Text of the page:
- Call back in a few days if you have not heard back from them.
- Keep calling.
Phone calls are more effective than emails or postcard campaigns.
Postcards, letters and emails are simply sorted according to broad topics and then a standard response is sent. Phone calls require staff members to listen to the actual topic at hand. Calling disrupts normal business and will eventually evoke a response.
Washington, DC office: 202-225-3031
Cincinnati office: 513-684-3265
Cleveland office: 216-522-7095
Columbus office: 1-800-205-6446
Toledo office: 419-259-3895
Washington, DC office: 202-225-3031
Washington, DC office: 202-224-2541
The Athens News
Sunday, May 17,2015
Community members, officials rally for Social Security and other programs
By David DeWitt
A large crowd of community members and elected officials gathered at the Athens County Courthouse last Wednesday to wish a happy birthday to Social Security, Medicare and Medicaid.
This year, 2015, marks the 80th anniversary of the passage of Social Security and the 50th anniversary of Medicare and Medicaid.
The Athens County Commissioners, Athens City Council and Nelsonville City Council issued proclamations, while a number of other speakers shared personal stories about how the various programs have impacted, and even saved, their lives.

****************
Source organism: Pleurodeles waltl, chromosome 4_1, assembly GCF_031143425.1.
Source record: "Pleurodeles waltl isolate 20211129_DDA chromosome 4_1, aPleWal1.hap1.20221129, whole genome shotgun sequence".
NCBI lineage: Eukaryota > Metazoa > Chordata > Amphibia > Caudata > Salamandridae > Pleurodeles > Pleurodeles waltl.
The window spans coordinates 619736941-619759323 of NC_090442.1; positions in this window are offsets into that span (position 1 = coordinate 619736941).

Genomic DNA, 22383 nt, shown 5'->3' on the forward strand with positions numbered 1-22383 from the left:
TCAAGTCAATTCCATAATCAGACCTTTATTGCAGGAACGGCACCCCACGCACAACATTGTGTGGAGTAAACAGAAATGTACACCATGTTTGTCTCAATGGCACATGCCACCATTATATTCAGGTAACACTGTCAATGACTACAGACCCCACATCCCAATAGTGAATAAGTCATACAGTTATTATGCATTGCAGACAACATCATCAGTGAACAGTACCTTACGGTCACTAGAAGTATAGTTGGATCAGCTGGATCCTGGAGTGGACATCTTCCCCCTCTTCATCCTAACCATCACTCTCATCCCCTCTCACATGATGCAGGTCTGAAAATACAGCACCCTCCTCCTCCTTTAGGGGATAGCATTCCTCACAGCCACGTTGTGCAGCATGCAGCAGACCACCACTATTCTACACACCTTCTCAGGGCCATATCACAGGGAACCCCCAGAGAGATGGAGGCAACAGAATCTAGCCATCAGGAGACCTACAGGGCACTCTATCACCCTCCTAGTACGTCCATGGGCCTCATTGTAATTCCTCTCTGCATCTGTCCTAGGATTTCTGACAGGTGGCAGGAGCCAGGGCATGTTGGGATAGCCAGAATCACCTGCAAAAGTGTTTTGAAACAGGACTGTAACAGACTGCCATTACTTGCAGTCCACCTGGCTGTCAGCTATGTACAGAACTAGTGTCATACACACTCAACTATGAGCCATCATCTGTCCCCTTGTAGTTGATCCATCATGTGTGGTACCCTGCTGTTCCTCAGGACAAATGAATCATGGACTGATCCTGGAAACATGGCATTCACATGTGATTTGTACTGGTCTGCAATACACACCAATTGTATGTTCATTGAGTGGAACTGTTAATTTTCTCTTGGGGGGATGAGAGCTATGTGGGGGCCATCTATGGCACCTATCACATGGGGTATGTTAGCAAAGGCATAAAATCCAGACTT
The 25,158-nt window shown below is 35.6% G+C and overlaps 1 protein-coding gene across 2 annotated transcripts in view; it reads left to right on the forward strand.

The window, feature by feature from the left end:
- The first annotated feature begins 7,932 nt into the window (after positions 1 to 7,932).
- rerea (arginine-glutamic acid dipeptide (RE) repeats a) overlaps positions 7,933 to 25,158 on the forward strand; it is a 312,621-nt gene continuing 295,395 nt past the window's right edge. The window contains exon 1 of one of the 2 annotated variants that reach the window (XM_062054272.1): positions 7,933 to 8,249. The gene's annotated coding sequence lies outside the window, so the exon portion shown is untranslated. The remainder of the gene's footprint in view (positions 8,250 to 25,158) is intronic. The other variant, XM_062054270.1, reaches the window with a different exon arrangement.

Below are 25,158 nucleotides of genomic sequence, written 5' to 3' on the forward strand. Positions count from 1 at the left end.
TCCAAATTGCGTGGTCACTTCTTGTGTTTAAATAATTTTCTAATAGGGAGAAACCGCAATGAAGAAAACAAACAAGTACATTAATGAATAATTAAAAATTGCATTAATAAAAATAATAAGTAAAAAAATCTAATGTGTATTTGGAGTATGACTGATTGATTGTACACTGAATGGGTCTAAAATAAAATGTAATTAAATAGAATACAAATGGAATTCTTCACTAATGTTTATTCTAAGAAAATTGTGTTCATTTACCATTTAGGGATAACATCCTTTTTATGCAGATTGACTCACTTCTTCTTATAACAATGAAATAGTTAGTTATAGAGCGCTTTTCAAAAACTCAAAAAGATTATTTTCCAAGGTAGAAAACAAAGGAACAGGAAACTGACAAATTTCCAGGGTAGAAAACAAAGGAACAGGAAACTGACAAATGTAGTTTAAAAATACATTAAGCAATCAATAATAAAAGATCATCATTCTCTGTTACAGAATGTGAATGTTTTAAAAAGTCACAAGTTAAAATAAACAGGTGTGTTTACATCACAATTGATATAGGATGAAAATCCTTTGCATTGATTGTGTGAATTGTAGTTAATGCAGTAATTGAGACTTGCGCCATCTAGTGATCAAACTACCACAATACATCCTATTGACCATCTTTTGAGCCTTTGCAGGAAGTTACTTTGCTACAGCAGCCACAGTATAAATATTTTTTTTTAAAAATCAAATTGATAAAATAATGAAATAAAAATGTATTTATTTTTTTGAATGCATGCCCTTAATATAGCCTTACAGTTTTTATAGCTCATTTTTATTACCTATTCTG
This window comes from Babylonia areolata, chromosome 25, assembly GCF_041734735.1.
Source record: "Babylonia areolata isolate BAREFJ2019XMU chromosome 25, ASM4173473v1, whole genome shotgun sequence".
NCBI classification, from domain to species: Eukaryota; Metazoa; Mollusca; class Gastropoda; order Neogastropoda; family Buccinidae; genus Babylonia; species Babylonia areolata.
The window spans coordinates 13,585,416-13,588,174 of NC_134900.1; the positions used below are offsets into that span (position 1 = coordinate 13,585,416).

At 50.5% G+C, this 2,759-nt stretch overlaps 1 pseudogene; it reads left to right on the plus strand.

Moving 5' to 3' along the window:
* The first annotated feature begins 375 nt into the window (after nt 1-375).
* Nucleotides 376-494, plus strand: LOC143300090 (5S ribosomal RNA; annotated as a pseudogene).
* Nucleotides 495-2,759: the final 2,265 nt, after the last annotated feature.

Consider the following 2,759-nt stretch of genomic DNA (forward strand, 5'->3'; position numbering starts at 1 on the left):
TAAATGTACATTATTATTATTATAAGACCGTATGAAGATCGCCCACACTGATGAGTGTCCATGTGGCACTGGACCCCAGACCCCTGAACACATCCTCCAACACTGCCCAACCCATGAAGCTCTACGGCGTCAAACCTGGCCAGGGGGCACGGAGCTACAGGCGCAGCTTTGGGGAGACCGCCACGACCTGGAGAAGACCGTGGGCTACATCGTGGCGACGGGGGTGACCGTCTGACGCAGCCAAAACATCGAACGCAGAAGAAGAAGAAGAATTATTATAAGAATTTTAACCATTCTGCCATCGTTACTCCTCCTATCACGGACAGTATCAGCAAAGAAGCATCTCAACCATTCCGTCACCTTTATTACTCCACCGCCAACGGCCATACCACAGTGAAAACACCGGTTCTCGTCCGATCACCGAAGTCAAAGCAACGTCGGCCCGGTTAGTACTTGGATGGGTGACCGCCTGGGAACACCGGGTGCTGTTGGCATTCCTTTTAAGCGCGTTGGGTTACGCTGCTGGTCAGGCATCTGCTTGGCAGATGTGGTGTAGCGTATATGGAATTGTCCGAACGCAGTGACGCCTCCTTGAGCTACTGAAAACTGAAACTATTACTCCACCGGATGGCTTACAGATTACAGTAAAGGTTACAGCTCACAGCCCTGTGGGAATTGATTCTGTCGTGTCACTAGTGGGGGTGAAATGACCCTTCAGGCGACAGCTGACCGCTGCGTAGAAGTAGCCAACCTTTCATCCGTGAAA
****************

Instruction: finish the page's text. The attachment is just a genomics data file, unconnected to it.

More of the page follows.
The event was organized by Athens County resident Warren Haydon, who noted in opening remarks that one in three county residents receives benefits from at least one of the three programs.
He cited figures showing that more than 15,000 county residents, mostly elderly, receive Social Security benefits, while a similar number of residents use Medicaid, and about 9,500 get Medicare benefits.
Resident Carolyn Fisk of New Marshfield told the audience about the long illness of her husband and how Medicare was a crucial factor in handling the bills.
Francine Childs, Ohio University professor emeritus of African-American studies, called health care a human right.
"Civilized people provide resources for other people," she said. "We are civilized."
A total of 17 speakers provided testimony in support of the three programs, while cake was also served, and large cards were available for people to sign. Haydon said the cards will be on display at various libraries in the county.
Haydon quoted President Franklin Roosevelt during the signing of the Social Security Act of 1935.